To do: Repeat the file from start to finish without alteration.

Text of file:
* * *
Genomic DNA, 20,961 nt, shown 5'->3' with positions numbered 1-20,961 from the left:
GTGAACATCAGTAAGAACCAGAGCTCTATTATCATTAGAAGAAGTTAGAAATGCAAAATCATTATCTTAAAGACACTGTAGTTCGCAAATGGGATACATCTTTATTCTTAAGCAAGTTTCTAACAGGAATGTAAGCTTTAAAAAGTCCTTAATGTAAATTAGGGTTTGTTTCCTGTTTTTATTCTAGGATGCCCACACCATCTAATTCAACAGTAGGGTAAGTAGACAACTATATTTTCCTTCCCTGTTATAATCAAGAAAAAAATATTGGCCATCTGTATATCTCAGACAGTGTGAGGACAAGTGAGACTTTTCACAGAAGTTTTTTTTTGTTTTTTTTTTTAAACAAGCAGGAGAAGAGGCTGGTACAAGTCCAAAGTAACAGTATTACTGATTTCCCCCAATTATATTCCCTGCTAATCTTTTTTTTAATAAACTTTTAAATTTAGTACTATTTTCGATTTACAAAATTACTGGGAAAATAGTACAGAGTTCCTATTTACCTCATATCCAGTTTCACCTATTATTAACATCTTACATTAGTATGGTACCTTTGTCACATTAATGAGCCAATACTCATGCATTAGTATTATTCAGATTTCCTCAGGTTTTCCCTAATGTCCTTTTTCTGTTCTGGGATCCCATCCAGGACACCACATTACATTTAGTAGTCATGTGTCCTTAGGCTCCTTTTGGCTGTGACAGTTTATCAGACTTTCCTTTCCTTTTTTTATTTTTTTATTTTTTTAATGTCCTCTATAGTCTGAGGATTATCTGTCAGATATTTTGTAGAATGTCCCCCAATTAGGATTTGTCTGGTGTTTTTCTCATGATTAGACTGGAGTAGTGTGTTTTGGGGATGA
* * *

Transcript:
Genomic DNA, 20,961 nt, shown 5'->3' with positions numbered 1-20,961 from the left:
GTGAACATCAGTAAGAACCAGAGCTCTATTATCATTAGAAGAAGTTAGAAATGCAAAATCATTATCTTAAAGACACTGTAGTTCGCAAATGGGATACATCTTTATTCTTAAGCAAGTTTCTAACAGGAATGTAAGCTTTAAAAAGTCCTTAATGTAAATTAGGGTTTGTTTCCTGTTTTTATTCTAGGATGCCCACACCATCTAATTCAACAGTAGGGTAAGTAGACAACTATATTTTCCTTCCCTGTTATAATCAAGAAAAAAATATTGGCCATCTGTATATCTCAGACAGTGTGAGGACAAGTGAGACTTTTCACAGAAGTTTTTTTTTGTTTTTTTTTTTAAACAAGCAGGAGAAGAGGCTGGTACAAGTCCAAAGTAACAGTATTACTGATTTCCCCCAATTATATTCCCTGCTAATCTTTTTTTTAATAAACTTTTAAATTTAGTACTATTTTCGATTTACAAAATTACTGGGAAAATAGTACAGAGTTCCTATTTACCTCATATCCAGTTTCACCTATTATTAACATCTTACATTAGTATGGTACCTTTGTCACATTAATGAGCCAATACTCATGCATTAGTATTATTCAGATTTCCTCAGGTTTTCCCTAATGTCCTTTTTCTGTTCTGGGATCCCATCCAGGACACCACATTACATTTAGTAGTCATGTGTCCTTAGGCTCCTTTTGGCTGTGACAGTTTATCAGACTTTCCTTTCCTTTTTTTATTTTTTTATTTTTTTAATGTCCTCTATAGTCTGAGGATTATCTGTCAGATATTTTGTAGAATGTCCCCCAATTAGGATTTGTCTGGTGTTTTTCTCATGATTAGACTGGAGTAGTGTGTTTTGGGGATGA